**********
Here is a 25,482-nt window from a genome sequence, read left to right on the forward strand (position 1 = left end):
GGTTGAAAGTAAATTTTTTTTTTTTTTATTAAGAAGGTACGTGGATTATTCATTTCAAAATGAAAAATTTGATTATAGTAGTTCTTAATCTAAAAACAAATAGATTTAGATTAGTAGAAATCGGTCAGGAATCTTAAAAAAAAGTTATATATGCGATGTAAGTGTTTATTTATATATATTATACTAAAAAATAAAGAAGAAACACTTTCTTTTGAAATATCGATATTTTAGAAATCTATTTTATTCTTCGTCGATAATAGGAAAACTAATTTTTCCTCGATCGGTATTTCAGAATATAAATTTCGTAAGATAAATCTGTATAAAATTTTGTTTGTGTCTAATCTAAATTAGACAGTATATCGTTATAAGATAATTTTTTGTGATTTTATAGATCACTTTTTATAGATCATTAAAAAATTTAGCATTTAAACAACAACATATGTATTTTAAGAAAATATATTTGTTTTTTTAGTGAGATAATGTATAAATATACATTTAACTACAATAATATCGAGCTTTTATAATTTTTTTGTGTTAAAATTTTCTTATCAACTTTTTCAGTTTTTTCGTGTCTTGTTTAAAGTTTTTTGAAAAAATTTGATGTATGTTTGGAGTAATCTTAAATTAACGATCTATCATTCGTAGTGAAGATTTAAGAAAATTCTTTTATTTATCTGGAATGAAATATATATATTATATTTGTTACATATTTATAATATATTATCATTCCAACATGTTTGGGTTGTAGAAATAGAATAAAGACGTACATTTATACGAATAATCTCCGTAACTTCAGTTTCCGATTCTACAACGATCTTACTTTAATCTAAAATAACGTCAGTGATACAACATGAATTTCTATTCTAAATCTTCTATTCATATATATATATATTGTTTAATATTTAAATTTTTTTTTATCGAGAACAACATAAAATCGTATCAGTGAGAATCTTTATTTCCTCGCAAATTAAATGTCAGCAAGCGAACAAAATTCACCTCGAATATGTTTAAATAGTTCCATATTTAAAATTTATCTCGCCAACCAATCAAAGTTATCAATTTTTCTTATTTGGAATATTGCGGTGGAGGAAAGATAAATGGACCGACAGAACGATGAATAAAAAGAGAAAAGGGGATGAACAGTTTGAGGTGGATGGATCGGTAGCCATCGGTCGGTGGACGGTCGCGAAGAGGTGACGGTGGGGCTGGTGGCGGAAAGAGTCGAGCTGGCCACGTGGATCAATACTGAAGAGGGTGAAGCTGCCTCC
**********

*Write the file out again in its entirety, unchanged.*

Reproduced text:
Here is a 25,482-nt window from a genome sequence, read left to right on the forward strand (position 1 = left end):
GGTTGAAAGTAAATTTTTTTTTTTTTTATTAAGAAGGTACGTGGATTATTCATTTCAAAATGAAAAATTTGATTATAGTAGTTCTTAATCTAAAAACAAATAGATTTAGATTAGTAGAAATCGGTCAGGAATCTTAAAAAAAAGTTATATATGCGATGTAAGTGTTTATTTATATATATTATACTAAAAAATAAAGAAGAAACACTTTCTTTTGAAATATCGATATTTTAGAAATCTATTTTATTCTTCGTCGATAATAGGAAAACTAATTTTTCCTCGATCGGTATTTCAGAATATAAATTTCGTAAGATAAATCTGTATAAAATTTTGTTTGTGTCTAATCTAAATTAGACAGTATATCGTTATAAGATAATTTTTTGTGATTTTATAGATCACTTTTTATAGATCATTAAAAAATTTAGCATTTAAACAACAACATATGTATTTTAAGAAAATATATTTGTTTTTTTAGTGAGATAATGTATAAATATACATTTAACTACAATAATATCGAGCTTTTATAATTTTTTTGTGTTAAAATTTTCTTATCAACTTTTTCAGTTTTTTCGTGTCTTGTTTAAAGTTTTTTGAAAAAATTTGATGTATGTTTGGAGTAATCTTAAATTAACGATCTATCATTCGTAGTGAAGATTTAAGAAAATTCTTTTATTTATCTGGAATGAAATATATATATTATATTTGTTACATATTTATAATATATTATCATTCCAACATGTTTGGGTTGTAGAAATAGAATAAAGACGTACATTTATACGAATAATCTCCGTAACTTCAGTTTCCGATTCTACAACGATCTTACTTTAATCTAAAATAACGTCAGTGATACAACATGAATTTCTATTCTAAATCTTCTATTCATATATATATATATTGTTTAATATTTAAATTTTTTTTTATCGAGAACAACATAAAATCGTATCAGTGAGAATCTTTATTTCCTCGCAAATTAAATGTCAGCAAGCGAACAAAATTCACCTCGAATATGTTTAAATAGTTCCATATTTAAAATTTATCTCGCCAACCAATCAAAGTTATCAATTTTTCTTATTTGGAATATTGCGGTGGAGGAAAGATAAATGGACCGACAGAACGATGAATAAAAAGAGAAAAGGGGATGAACAGTTTGAGGTGGATGGATCGGTAGCCATCGGTCGGTGGACGGTCGCGAAGAGGTGACGGTGGGGCTGGTGGCGGAAAGAGTCGAGCTGGCCACGTGGATCAATACTGAAGAGGGTGAAGCTGCCTCC